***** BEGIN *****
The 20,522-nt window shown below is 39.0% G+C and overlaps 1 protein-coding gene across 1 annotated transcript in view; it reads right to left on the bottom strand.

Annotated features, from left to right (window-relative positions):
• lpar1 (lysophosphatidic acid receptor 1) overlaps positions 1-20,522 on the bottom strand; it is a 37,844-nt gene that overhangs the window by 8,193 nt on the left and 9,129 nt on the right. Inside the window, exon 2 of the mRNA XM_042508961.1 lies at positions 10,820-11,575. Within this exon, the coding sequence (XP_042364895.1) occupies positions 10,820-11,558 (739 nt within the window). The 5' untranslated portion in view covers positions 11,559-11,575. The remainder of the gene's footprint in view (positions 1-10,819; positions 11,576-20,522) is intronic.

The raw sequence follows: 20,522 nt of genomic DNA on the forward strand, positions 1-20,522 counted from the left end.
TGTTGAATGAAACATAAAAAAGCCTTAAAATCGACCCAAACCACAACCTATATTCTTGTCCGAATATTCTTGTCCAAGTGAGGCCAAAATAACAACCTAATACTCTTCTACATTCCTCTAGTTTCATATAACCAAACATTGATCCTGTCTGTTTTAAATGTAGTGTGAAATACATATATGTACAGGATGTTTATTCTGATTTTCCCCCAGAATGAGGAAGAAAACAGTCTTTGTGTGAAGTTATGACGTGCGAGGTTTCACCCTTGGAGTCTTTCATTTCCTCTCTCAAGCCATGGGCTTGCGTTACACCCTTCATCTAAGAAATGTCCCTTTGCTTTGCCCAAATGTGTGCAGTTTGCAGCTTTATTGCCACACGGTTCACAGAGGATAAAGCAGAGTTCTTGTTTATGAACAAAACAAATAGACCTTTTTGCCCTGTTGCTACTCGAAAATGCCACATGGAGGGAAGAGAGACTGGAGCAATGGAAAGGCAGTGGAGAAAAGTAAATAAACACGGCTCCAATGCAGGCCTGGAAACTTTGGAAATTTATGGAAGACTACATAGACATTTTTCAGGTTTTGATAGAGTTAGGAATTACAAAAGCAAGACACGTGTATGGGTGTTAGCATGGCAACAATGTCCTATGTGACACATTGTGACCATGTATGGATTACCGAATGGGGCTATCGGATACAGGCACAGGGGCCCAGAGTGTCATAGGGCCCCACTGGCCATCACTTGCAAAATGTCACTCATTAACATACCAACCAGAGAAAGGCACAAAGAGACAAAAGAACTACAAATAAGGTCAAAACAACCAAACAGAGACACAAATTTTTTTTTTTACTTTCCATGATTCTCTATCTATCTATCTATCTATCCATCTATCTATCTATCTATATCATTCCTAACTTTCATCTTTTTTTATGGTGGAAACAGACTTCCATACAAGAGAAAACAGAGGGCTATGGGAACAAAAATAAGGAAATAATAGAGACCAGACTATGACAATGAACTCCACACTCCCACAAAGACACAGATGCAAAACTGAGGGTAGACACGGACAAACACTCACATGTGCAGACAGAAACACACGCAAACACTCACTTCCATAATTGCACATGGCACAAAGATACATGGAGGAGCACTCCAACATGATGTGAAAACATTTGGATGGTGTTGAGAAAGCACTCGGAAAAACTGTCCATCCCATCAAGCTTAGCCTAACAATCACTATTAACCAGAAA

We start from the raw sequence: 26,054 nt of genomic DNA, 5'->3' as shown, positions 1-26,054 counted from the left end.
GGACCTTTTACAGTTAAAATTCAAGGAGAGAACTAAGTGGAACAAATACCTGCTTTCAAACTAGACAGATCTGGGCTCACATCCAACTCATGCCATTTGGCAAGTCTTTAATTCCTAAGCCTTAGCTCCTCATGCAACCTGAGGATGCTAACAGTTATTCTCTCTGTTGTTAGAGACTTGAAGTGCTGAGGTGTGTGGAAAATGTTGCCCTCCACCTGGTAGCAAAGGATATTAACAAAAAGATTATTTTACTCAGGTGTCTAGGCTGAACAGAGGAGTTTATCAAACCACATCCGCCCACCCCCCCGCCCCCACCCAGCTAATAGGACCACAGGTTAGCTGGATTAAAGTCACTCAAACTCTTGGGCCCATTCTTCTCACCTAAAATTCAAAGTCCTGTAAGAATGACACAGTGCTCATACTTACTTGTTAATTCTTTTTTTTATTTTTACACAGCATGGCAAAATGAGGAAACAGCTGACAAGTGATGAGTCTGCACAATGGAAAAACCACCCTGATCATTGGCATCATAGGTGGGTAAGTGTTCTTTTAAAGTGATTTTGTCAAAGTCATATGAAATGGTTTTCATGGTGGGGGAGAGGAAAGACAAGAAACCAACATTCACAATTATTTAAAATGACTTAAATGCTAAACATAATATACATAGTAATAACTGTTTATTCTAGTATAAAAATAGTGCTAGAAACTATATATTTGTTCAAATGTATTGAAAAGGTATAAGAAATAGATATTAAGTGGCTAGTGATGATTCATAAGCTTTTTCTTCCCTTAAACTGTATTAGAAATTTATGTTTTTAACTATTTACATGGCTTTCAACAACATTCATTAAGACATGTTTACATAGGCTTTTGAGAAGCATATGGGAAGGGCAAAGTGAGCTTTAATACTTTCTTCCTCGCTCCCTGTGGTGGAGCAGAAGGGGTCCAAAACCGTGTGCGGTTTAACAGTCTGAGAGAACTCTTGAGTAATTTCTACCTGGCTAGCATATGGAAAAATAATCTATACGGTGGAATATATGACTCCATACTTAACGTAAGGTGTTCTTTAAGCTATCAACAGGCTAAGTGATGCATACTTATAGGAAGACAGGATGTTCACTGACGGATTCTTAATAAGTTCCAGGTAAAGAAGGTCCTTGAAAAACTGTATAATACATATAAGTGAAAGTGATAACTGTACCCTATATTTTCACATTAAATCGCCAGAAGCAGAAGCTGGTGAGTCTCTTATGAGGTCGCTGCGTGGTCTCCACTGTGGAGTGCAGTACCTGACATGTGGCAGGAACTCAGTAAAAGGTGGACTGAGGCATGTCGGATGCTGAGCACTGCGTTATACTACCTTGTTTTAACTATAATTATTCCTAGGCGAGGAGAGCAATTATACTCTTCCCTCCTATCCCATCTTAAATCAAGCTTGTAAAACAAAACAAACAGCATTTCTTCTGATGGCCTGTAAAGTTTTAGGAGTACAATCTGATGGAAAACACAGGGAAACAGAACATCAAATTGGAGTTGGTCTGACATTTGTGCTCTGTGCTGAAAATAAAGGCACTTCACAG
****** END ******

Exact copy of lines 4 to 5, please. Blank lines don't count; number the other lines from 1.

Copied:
The raw sequence follows: 20,522 nt of genomic DNA on the forward strand, positions 1-20,522 counted from the left end.
TGTTGAATGAAACATAAAAAAGCCTTAAAATCGACCCAAACCACAACCTATATTCTTGTCCGAATATTCTTGTCCAAGTGAGGCCAAAATAACAACCTAATACTCTTCTACATTCCTCTAGTTTCATATAACCAAACATTGATCCTGTCTGTTTTAAATGTAGTGTGAAATACATATATGTACAGGATGTTTATTCTGATTTTCCCCCAGAATGAGGAAGAAAACAGTCTTTGTGTGAAGTTATGACGTGCGAGGTTTCACCCTTGGAGTCTTTCATTTCCTCTCTCAAGCCATGGGCTTGCGTTACACCCTTCATCTAAGAAATGTCCCTTTGCTTTGCCCAAATGTGTGCAGTTTGCAGCTTTATTGCCACACGGTTCACAGAGGATAAAGCAGAGTTCTTGTTTATGAACAAAACAAATAGACCTTTTTGCCCTGTTGCTACTCGAAAATGCCACATGGAGGGAAGAGAGACTGGAGCAATGGAAAGGCAGTGGAGAAAAGTAAATAAACACGGCTCCAATGCAGGCCTGGAAACTTTGGAAATTTATGGAAGACTACATAGACATTTTTCAGGTTTTGATAGAGTTAGGAATTACAAAAGCAAGACACGTGTATGGGTGTTAGCATGGCAACAATGTCCTATGTGACACATTGTGACCATGTATGGATTACCGAATGGGGCTATCGGATACAGGCACAGGGGCCCAGAGTGTCATAGGGCCCCACTGGCCATCACTTGCAAAATGTCACTCATTAACATACCAACCAGAGAAAGGCACAAAGAGACAAAAGAACTACAAATAAGGTCAAAACAACCAAACAGAGACACAAATTTTTTTTTTTACTTTCCATGATTCTCTATCTATCTATCTATCTATCCATCTATCTATCTATCTATATCATTCCTAACTTTCATCTTTTTTTATGGTGGAAACAGACTTCCATACAAGAGAAAACAGAGGGCTATGGGAACAAAAATAAGGAAATAATAGAGACCAGACTATGACAATGAACTCCACACTCCCACAAAGACACAGATGCAAAACTGAGGGTAGACACGGACAAACACTCACATGTGCAGACAGAAACACACGCAAACACTCACTTCCATAATTGCACATGGCACAAAGATACATGGAGGAGCACTCCAACATGATGTGAAAACATTTGGATGGTGTTGAGAAAGCACTCGGAAAAACTGTCCATCCCATCAAGCTTAGCCTAACAATCACTATTAACCAGAAA